Social work proves vital to HCMC’s poorest

September, 08/2016 - 09:00

Hydrocephalus, a brain condition that can cause loss of mental and physical ability if left untreated, has not prevented a 10-year-old boy from playing football at a field in HCM City's Bình Thạnh District.

Children play at Tam Bình Centre for Children’s Nourishment and Protection in HCM City’s Thủ Đức District. VNS Photo Gia Lộc
Viet Nam News

Gia Lộc

HCM CITY — Hydrocephalus, a brain condition that can cause loss of mental and physical ability if left untreated, has not prevented a 10-year-old boy from playing football at a field in HCM City’s Bình Thạnh District.

The boy’s persistence can be attributed to the enthusiastic care and treatment from social workers who work at the shelter where the boy has lived since he was a baby.

He is one of more than 51,100 disadvantaged children benefiting from the city’s project on social work development for the 2011-2015 period.                                                                                    

Speaking at a conference this week reviewing the project, Lê Chu Giang, head of the Department of Labour, Invalids and Social Affairs’ social welfare division, said social work services were offered at shelters, social welfare centres, hospitals and schools.

The city is designated as a “special urban area” by the government, with a large number of people receiving social welfare.

At least 453,990 people aged 60 and over receive welfare, along with 49,690 people with disabilities and 51,152 disadvantaged children.

Social workers and social welfare centres in the city play an important role in providing assistance to ensure that recipients receive their welfare benefits.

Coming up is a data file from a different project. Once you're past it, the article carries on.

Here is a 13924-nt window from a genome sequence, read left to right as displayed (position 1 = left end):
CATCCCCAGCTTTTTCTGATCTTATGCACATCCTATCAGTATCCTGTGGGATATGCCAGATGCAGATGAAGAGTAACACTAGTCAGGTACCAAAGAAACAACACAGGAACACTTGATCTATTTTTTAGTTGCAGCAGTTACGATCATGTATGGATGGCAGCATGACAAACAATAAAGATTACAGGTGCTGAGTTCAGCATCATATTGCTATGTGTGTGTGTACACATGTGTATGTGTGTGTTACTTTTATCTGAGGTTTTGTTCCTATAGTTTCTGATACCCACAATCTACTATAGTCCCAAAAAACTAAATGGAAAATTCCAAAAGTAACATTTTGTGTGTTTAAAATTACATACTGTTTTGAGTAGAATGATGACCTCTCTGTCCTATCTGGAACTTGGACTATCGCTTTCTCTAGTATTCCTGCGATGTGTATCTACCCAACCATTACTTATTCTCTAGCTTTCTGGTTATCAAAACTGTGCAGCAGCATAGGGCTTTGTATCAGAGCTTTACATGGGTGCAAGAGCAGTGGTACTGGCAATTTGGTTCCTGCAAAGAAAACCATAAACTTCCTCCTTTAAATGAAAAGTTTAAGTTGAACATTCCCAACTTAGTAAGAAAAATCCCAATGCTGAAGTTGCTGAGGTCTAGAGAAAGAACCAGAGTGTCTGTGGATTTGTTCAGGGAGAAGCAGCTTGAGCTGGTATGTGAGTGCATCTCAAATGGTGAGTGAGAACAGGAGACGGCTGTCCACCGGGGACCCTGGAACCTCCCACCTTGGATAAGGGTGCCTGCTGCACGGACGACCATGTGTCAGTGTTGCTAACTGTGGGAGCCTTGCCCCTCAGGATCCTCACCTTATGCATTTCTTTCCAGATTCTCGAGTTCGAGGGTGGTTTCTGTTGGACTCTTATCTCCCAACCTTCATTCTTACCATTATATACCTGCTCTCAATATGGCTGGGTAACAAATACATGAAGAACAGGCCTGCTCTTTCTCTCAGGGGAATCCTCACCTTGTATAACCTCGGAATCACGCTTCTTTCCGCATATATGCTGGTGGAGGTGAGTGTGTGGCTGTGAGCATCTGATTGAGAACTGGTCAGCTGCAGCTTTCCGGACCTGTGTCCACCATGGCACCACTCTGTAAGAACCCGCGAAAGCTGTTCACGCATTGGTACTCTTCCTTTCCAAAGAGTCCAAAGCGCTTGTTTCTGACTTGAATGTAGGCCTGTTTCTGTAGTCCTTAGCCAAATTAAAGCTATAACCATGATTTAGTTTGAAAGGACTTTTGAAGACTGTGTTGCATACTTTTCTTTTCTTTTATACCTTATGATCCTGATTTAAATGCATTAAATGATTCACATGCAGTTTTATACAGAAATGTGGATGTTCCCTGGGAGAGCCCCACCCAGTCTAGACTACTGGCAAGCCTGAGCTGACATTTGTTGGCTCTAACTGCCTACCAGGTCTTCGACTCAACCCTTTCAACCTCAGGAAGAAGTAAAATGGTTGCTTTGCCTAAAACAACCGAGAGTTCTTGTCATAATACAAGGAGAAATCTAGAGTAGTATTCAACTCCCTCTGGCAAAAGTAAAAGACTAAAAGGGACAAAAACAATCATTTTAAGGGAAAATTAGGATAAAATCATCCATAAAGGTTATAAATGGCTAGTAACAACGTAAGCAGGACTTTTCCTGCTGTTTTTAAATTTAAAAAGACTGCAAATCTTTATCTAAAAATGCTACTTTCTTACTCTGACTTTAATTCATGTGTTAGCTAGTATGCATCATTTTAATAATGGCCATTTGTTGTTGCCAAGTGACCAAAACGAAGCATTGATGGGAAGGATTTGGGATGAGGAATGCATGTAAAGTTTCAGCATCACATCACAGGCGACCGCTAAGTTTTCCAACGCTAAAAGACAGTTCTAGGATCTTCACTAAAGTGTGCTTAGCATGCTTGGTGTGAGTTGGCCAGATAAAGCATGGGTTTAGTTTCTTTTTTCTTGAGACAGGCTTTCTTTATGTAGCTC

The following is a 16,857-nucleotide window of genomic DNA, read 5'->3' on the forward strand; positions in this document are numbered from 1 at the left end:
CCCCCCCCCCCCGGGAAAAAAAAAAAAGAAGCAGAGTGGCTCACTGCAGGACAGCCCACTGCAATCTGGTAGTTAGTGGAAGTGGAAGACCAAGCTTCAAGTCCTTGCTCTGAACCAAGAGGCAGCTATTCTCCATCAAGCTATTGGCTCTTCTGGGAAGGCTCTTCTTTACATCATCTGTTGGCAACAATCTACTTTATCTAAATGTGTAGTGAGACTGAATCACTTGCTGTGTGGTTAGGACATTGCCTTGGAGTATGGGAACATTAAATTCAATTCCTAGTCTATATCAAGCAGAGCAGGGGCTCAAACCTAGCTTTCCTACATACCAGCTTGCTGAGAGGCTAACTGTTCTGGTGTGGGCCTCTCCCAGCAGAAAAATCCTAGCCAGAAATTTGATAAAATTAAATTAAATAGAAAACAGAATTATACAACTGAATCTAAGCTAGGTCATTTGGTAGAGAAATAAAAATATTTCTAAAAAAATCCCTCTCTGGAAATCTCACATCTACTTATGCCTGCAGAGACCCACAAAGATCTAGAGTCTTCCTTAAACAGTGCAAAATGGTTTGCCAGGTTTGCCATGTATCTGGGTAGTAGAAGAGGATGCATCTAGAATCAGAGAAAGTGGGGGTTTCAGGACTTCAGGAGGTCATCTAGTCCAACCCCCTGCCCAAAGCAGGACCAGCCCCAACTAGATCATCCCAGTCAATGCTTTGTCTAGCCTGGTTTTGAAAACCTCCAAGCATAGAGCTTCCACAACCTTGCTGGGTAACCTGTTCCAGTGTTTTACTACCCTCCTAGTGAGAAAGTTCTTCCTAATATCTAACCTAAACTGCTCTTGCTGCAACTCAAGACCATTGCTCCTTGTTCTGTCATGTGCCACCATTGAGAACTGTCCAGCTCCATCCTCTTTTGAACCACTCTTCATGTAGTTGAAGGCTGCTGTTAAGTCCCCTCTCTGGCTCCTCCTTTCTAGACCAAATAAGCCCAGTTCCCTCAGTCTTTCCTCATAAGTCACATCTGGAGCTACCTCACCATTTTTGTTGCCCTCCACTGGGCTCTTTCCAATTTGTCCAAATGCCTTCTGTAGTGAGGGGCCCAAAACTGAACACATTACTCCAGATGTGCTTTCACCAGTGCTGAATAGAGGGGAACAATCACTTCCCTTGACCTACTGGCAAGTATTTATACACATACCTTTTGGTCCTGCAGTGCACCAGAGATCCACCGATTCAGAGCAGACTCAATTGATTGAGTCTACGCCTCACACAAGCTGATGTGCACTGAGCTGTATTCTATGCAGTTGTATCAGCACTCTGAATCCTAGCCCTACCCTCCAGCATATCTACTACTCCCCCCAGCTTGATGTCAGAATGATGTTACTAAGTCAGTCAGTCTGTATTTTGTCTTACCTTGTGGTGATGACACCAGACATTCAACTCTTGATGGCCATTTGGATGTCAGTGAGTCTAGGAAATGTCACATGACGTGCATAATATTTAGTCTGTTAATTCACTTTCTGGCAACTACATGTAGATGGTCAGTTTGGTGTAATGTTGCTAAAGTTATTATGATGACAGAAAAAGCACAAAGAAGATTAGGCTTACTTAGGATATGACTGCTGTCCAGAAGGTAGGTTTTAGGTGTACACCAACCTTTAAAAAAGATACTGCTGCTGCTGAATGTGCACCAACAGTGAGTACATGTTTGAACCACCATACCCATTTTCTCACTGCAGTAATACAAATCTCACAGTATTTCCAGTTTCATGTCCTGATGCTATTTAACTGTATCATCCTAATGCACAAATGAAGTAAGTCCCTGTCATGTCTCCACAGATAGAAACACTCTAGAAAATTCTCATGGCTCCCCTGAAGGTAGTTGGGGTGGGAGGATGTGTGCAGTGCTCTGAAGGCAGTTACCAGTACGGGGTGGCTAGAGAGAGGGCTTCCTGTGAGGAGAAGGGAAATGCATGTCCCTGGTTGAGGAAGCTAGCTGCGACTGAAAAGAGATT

They are also responsible for giving advice in several areas, such as poverty reduction, compulsory high school education, vocational training for rural labour, child care and protection, and assistance for people who leave rehabilitation centres and re-enter society.

The city has nearly 5,000 social workers, but many of them have not been trained professionally.

Despite the high number, there are still not enough to meet demand. At least 90 public and private social welfare establishments and rehabilitation centres operate in the city.

To improve services, the city People’s Committee has approved allocation of VNĐ28.4 billion (US$12.6 million) to improve social work training and services from now to 2020, according to the city’s Department of Labour, Invalids and Social Affairs.

During this period, the city will continue to offer professional training to social workers employed in wards, communes and towns.

It also plans to open a centre for social welfare services in each district, according to Lê Chu Giang, head of the department’s Social Welfare Division. The first centre will be built in District 12 this year.

The city has set the goal of having at least one or two freelancers working as social workers in each ward, commune or town under the Ministry of Labour, Invalids, and Social Affairs’ regulation.